You're a 23 year-old IBD analyst working 80 hour weeks. You want to take an entire year off to travel without throwing your long term finance career into a hole. Sanjay Jain, the ex-global head of software investment banking at J.P. Morgan, has done just that.
Jain took a full year's sabbatical from J.P. Morgan's San Francisco office in April 2015. In investment banking terms, a break of this length is often synonymous with career suicide - especially if you're a burned out 20-something. For Jain, however, the year out has led to an interesting new job offer. Financial News reports that he will be returning as J.P. Morgan's new EMEA head of technology investment banking, based in London.
What did Jain do to deserve such an offer? He seemingly didn't spend his year out engaged in a worthy activity like absorbing a foreign language or learning how to code in Python. Instead, Financial News says Jain spent the time travelling and being with his family. Substituting friends for family, which 23-year-old analyst wouldn't like to do the same? Unfortunately, you're not indispensable and irreplaceable in banking until you have some big clients to your name. Before hitting the beaches, Jain spent 20 years in finance and brought in some massive deals - including Cisco Systems $2.7 billion acquisition of Sourcefire in 2013. If you're a 23 year-old who dreams of a protracted holiday from finance, you might need to wait until you've done something similarly memorable. If not, you leave at your peril.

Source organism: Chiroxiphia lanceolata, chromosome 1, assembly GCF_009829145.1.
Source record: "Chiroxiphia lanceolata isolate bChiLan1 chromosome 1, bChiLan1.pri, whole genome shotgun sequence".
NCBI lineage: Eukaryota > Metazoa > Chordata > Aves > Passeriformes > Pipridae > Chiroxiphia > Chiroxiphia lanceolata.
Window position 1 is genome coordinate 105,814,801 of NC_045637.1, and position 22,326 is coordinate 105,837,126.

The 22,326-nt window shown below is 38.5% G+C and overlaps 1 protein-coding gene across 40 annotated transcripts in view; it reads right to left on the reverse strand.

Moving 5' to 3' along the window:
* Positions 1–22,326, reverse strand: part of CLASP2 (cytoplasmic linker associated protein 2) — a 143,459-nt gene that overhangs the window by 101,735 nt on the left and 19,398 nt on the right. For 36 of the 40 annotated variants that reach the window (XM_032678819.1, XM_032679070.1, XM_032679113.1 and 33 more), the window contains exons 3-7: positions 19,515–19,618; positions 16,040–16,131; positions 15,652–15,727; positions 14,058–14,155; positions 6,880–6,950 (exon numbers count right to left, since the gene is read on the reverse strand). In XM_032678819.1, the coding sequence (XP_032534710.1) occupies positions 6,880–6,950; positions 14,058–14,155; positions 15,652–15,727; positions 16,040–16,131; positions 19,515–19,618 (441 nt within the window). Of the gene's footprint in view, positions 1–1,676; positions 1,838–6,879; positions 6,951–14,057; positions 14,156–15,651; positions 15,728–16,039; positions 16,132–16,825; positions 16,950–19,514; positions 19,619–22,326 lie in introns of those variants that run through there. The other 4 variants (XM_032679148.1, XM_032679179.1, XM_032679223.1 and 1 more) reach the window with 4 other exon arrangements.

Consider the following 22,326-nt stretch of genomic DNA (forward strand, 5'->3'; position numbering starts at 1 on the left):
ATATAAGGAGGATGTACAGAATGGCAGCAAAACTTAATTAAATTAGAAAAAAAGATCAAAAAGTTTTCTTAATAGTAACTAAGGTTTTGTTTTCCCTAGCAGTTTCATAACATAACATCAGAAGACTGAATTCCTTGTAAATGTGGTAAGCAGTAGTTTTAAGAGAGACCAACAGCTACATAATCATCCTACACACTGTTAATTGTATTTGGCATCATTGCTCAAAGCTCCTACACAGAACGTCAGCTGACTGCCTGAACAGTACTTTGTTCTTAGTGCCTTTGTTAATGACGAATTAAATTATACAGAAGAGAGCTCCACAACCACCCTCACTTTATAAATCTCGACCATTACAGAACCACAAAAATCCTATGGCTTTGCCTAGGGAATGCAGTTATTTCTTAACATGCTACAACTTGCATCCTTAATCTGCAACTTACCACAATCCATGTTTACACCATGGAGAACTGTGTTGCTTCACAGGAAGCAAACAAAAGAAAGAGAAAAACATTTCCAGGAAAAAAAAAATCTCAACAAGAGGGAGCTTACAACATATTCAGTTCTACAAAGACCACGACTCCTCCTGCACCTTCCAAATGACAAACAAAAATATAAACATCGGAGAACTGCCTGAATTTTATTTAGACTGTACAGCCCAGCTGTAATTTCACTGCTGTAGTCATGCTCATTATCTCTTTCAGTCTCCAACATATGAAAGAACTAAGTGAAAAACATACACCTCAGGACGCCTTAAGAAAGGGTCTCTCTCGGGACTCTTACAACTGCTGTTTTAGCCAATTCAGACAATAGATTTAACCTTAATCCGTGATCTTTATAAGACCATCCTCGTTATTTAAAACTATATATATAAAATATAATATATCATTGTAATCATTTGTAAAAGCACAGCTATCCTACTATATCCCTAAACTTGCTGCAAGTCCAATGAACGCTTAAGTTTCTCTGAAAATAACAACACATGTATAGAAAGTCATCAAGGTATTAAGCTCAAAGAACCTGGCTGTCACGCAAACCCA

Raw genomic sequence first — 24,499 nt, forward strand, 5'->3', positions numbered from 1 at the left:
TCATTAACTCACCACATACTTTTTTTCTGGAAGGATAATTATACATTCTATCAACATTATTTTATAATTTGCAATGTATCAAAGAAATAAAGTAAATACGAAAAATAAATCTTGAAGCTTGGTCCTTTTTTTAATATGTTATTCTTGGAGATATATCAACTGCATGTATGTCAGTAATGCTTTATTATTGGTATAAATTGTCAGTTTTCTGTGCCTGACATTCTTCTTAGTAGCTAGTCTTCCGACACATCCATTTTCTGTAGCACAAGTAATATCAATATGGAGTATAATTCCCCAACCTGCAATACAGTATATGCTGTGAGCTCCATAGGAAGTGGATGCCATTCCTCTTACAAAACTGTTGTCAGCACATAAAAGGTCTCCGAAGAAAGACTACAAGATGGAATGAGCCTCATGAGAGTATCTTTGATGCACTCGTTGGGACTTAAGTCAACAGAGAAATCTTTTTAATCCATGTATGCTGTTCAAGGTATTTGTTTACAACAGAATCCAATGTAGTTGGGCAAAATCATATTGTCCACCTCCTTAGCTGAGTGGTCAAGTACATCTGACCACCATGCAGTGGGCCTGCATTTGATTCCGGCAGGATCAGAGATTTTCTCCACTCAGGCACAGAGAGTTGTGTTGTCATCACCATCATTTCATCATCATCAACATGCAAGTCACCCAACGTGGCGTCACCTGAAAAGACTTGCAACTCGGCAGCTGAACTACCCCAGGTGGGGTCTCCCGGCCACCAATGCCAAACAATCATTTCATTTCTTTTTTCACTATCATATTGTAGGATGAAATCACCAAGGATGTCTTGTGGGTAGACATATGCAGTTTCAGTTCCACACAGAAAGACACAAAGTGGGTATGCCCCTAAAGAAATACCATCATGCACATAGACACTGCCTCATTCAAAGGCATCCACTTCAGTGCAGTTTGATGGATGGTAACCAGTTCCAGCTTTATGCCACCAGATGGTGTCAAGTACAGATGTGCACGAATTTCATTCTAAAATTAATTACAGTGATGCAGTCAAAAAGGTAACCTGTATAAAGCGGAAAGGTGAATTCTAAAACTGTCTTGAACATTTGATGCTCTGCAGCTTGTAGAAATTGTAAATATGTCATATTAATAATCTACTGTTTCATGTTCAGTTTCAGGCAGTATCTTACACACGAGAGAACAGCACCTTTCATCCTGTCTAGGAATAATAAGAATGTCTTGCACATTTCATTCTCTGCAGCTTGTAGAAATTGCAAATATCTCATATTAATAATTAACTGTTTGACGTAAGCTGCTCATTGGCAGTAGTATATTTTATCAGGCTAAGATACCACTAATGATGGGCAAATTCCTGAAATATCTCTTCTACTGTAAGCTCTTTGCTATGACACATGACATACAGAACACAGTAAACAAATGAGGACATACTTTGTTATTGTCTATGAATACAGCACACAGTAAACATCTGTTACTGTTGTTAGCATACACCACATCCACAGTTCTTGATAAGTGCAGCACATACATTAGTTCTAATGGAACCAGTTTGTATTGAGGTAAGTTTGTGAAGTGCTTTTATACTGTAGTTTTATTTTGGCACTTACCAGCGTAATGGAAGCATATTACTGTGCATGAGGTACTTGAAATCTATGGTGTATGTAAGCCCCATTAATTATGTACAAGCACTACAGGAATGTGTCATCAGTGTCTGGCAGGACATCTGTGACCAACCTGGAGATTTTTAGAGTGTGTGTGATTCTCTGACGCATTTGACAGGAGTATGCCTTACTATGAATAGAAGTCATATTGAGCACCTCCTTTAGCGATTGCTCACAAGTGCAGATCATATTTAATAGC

Separately, following predictions that equities sales and trading revenues will fall more than fixed income sales and trading revenues in 2016, banks are continuing to chop equities traders. Bloomberg reports that Jefferies cut 17 equities trading positions, or 2% of its equities headcount as part of "periodic culling." Given that equities revenues at Jefferies fell by around 99% year-on-year in the first quarter, there may be more cuts to come.
Brexit could create 200,000 banking jobs, say 'leave' campaigners, without explaining why. (Bloomberg)
UBS just cut a handful of private bankers in Singapore and Hong Kong. (Reuters)
Michael Sherwood, now co-head of Goldman in Europe, forged a lasting relationship with Sir Philip Green. (Financial Times)
Goldman Sachs did warn Philip Green, says Goldman Sachs. (Reuters)
Another banker leaves Credit Suisse, this time for Goldman Sachs. (Yahoo)
Barclays LIBOR trader says he had no real idea what the cash desk were up to. (CityAm)
How sexism persists in banking. (New York Times)
Coder? Go play in the Barclays Sandbox. (Finextra)
In which Donald Trump says the CEO of Deutsche Bank is Rosemary Vrablic (a Deutsche wealth manager). (New York Times)
23 year-old Merrill Lynch banker tragically falls to death after eating magic mushrooms. (Daily Mail)
Photo credit: Dreamy Hammock In The Virgin Islands by Ken Teegardin is licensed under CC BY 2.0.